Maine

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Know the laws in your state that protect LBGT people and people living with HIV.
YES
Does state law protect employees in the private sector from discrimination on the basis of sexual orientation?
YES
Does state law protect employees in the private sector from discrimination on the basis of gender identity and/or gender expression?
YES
Does state law expressly protect employees of state and local governments from discrimination on the basis of sexual orientation?
YES
Does state law expressly protect employees of state and local governments from discrimination on the basis of gender identity and/or gender expression?

See Maine Revised Statues Title 5 § 4571§ 4572§ 4573§ 4574§ 4575 and § 4576 and 112nd Maine Leg. Bill LD No.1146. 5 M.R.S. § 4553 9-C: “‘Sexual orientation’ means a person's actual or perceived heterosexuality, bisexuality, homosexuality or gender identity or expression.”

All government employees are protected by the U.S. Constitution against irrational discrimination based on sexual orientation or gender identity. In addition, some measure of protection already exists under Title VII based on gender, which has been held to include gender identity and expression.

The U.S. Equal Employment Opportunity Commission (EEOC) and several courts have interpreted Title VII to protect transgender employees, and the EEOC has interpreted Title VII to cover sexual orientation discrimination. The Supreme Court has held that the EEOC's interpretations of Title VII are entitled to "great deference." 

HIV & Healthcare

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NO
Does the state explicitly ban transgender exclusions in health insurance?
YES
Does the state have laws that may be used to fight against health care discrimination on the basis of sexual orientation and gender identity?
Does this state have an HIV criminalization law?

NO, Maine does not have a criminal statute that punishes people with an HIV diagnosis specifically for nondisclosure of HIV status prior to sexual conduct; however, all states have general criminal laws—such as reckless endangerment and assault laws—under which it is possible to prosecute an HIV-positive person for nondisclosure of HIV status prior to sexual conduct.

Has there been at least one HIV-based criminal prosecution—brought under an HIV-specific criminal law or a general criminal law—in this state in recent years?

NO, there has not been a criminal prosecution in recent years of which Lambda Legal is aware; however, that does not mean that will not be one in the future.

Does this state have laws that criminalize or enhance the penalties for biting, spitting and/or throwing bodily fluids or substances (such as urine or excrement) if a person has been diagnosed with HIV?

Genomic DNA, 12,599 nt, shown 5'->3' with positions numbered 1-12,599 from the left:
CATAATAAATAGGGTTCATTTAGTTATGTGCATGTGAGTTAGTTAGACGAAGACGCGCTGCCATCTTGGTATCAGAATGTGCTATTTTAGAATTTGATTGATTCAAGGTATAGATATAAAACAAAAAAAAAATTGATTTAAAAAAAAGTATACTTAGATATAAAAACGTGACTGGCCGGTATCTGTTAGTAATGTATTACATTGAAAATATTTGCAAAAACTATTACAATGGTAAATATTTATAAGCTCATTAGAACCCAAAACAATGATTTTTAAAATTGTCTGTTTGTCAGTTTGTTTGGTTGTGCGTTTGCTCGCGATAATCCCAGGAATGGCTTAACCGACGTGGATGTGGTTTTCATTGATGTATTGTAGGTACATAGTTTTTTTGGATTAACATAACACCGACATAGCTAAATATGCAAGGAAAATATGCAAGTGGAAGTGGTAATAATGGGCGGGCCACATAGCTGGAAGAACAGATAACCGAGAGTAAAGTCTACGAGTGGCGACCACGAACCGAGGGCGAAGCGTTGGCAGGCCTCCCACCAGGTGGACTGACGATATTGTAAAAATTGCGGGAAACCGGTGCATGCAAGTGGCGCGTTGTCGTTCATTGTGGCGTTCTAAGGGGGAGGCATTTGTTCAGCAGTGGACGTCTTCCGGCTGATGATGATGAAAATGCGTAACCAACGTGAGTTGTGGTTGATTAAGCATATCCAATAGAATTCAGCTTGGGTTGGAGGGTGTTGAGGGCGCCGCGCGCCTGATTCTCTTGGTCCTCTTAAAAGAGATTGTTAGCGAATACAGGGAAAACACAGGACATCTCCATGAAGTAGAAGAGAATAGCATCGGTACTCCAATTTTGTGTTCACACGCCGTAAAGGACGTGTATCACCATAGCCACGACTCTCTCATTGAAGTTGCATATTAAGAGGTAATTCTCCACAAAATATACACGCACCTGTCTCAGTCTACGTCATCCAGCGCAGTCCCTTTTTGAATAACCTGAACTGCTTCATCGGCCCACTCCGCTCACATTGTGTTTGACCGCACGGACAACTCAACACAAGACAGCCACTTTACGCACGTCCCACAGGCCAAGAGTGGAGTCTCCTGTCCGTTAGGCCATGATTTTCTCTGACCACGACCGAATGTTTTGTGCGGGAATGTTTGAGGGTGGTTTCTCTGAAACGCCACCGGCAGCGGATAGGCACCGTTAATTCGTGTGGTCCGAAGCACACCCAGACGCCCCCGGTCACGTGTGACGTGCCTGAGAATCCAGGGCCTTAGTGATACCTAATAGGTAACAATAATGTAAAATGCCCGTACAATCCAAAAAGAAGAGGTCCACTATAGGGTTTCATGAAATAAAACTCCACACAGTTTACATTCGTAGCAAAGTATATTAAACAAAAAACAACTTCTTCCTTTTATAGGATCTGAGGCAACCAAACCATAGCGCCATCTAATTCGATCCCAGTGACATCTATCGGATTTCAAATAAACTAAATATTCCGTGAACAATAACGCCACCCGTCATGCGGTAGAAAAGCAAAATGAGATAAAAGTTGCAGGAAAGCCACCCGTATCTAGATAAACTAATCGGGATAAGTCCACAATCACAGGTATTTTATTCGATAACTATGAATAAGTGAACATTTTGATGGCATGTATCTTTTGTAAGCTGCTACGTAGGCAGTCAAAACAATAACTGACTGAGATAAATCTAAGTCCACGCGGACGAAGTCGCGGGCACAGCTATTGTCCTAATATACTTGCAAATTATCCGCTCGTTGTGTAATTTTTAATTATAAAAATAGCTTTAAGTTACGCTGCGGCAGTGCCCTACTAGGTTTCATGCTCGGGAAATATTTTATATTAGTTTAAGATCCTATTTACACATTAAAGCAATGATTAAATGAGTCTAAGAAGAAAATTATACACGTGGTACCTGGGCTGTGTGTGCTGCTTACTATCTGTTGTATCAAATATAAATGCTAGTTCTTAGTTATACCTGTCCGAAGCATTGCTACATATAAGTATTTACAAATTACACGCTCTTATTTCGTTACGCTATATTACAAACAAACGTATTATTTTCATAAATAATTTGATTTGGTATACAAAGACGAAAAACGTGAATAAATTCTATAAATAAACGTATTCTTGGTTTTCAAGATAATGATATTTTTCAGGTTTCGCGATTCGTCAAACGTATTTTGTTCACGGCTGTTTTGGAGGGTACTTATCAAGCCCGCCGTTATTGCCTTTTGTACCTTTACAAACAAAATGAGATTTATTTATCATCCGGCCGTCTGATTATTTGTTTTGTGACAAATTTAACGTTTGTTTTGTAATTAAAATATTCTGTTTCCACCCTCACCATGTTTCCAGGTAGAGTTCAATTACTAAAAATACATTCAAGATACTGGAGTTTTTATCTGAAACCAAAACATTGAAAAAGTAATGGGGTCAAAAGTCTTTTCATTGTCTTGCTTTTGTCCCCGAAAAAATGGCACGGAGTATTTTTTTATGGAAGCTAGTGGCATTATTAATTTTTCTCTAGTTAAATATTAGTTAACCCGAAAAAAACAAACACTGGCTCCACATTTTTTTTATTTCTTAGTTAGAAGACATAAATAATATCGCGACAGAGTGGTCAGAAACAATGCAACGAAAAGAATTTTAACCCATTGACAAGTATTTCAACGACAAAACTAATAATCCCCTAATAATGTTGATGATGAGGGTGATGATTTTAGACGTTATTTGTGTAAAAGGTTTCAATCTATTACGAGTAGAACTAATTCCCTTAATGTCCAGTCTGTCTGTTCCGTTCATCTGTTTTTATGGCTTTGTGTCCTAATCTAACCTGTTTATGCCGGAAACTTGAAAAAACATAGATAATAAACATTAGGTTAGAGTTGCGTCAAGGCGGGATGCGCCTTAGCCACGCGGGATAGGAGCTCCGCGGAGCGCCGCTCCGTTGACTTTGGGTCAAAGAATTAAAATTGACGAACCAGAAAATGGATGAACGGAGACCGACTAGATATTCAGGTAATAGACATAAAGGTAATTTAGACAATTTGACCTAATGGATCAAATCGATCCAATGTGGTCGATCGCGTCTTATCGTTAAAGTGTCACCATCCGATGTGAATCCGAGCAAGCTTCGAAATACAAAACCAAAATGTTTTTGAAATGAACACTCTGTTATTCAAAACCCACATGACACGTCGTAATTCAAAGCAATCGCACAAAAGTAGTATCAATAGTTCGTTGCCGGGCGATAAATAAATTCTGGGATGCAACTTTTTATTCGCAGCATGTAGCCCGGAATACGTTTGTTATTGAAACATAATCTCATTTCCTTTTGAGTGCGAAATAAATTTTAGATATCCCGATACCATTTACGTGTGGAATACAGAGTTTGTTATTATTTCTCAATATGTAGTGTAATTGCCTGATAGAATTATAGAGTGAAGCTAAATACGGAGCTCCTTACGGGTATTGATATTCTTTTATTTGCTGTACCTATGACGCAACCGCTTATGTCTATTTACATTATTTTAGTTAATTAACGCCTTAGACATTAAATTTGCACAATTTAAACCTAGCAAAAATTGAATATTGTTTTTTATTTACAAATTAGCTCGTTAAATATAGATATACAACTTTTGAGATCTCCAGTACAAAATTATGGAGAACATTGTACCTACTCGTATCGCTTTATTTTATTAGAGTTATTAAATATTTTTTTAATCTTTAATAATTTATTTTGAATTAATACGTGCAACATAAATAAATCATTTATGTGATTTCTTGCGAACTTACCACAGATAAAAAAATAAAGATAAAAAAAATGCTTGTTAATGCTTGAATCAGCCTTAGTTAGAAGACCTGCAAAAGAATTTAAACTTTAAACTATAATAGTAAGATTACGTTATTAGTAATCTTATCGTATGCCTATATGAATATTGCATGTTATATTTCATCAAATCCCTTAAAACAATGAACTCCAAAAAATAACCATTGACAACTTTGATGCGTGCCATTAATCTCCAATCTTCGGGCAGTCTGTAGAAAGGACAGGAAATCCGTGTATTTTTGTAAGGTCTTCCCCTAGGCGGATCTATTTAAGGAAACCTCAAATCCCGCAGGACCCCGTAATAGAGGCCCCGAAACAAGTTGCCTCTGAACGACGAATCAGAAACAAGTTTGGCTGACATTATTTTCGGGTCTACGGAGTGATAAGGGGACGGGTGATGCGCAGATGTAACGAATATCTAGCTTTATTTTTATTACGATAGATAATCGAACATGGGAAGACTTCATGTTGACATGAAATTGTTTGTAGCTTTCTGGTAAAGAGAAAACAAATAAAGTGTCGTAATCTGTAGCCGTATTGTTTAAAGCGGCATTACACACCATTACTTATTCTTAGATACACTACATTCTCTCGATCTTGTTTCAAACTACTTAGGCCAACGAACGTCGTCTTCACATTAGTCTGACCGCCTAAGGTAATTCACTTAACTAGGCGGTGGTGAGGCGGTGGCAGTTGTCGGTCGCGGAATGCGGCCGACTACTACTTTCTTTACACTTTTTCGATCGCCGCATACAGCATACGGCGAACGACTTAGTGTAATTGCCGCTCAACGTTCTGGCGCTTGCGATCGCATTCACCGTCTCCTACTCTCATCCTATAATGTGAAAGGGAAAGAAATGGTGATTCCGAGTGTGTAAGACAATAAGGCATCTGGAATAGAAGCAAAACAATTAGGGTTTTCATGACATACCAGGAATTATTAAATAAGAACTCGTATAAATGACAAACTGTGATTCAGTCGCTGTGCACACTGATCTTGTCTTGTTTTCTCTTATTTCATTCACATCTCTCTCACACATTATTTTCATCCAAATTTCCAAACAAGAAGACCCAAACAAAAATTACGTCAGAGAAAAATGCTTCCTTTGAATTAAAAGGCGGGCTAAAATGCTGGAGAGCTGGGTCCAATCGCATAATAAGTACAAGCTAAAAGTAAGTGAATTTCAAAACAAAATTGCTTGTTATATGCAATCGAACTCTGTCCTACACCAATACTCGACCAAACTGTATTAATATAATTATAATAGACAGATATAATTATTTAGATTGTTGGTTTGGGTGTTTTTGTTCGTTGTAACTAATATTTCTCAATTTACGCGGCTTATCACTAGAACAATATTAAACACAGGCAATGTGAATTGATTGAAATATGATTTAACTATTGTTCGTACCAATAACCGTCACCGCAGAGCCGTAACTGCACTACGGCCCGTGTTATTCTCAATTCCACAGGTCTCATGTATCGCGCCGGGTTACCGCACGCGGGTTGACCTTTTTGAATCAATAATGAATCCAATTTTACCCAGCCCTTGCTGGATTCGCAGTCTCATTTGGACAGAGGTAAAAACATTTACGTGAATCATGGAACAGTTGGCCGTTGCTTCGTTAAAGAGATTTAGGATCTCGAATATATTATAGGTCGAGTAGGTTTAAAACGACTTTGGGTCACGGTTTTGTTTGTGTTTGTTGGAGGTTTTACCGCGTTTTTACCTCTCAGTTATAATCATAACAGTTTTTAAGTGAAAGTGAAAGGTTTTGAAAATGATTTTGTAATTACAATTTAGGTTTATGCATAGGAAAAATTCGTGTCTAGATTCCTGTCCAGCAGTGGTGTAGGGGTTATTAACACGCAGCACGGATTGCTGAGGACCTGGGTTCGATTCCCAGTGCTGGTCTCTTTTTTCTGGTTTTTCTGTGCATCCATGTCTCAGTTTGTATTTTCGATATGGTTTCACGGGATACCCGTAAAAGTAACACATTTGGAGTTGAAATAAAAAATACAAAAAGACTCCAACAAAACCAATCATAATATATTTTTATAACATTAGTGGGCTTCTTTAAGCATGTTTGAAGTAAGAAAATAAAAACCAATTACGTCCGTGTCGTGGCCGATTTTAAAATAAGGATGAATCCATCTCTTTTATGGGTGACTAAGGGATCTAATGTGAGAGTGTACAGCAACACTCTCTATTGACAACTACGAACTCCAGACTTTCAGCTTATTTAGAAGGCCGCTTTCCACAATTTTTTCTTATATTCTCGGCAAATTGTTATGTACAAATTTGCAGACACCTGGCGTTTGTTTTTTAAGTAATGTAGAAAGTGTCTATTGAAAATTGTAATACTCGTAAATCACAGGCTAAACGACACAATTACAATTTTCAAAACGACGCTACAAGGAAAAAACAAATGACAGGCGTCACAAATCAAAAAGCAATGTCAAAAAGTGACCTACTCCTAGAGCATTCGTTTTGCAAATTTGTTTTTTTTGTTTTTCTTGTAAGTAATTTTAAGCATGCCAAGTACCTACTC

NO, Maine does not have laws that criminalize or enhance penalties for biting, spitting and/or throwing bodily fluids or substances (such as urine or excrement) if a person has been diagnosed with HIV, but that does not mean the state could not prosecute a person engaged in such activities under general criminal laws or argue for sentence enhancements based on the person’s HIV diagnosis.

Does this state have criminal laws addressing HIV+ sex workers and/or HIV+ patrons of sex workers?

NO, Maine does not have laws that enhance penalties for HIV-positive people involved in commercial sexual transactions, but that does not mean that a prosecutor could not argue for an enhanced sentence in such a situation based on the defendant’s HIV-positive status, if the prosecutor has access to that information, or attempt to bring separate charges under an HIV-specific nondisclosure statute or the general criminal laws.

Who may adopt?

The Maine statute specifies only an unmarried person or married couple may jointly adopt. See 18-A Maine Statutes 9-301. In a lower court case, however, involving a same-sex couple seeking to jointly adopt, the Court concluded that "section 9-301 does not prohibit a joint adoption petition by two unmarried persons." See In re M.A., 2007 ME 123 (2007).  

Second-parent adoptions:

Not expressly permitted by statute, but see In re M.A., 2007 ME 123. State is fairly tolerant.

Public Accommodations

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YES
Public accommodations protections on the basis of sexual orientation?
YES
Public accommodations protections on the basis of gender identity?

Relationships

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YES
Does the state allow same-sex couples to marry?
YES
Does the state recognize marriages of same-sex couples from other jurisdictions?
YES
Does the state offer any other type of relationship recognition for same-sex couples?

Yes, domestic partnerships.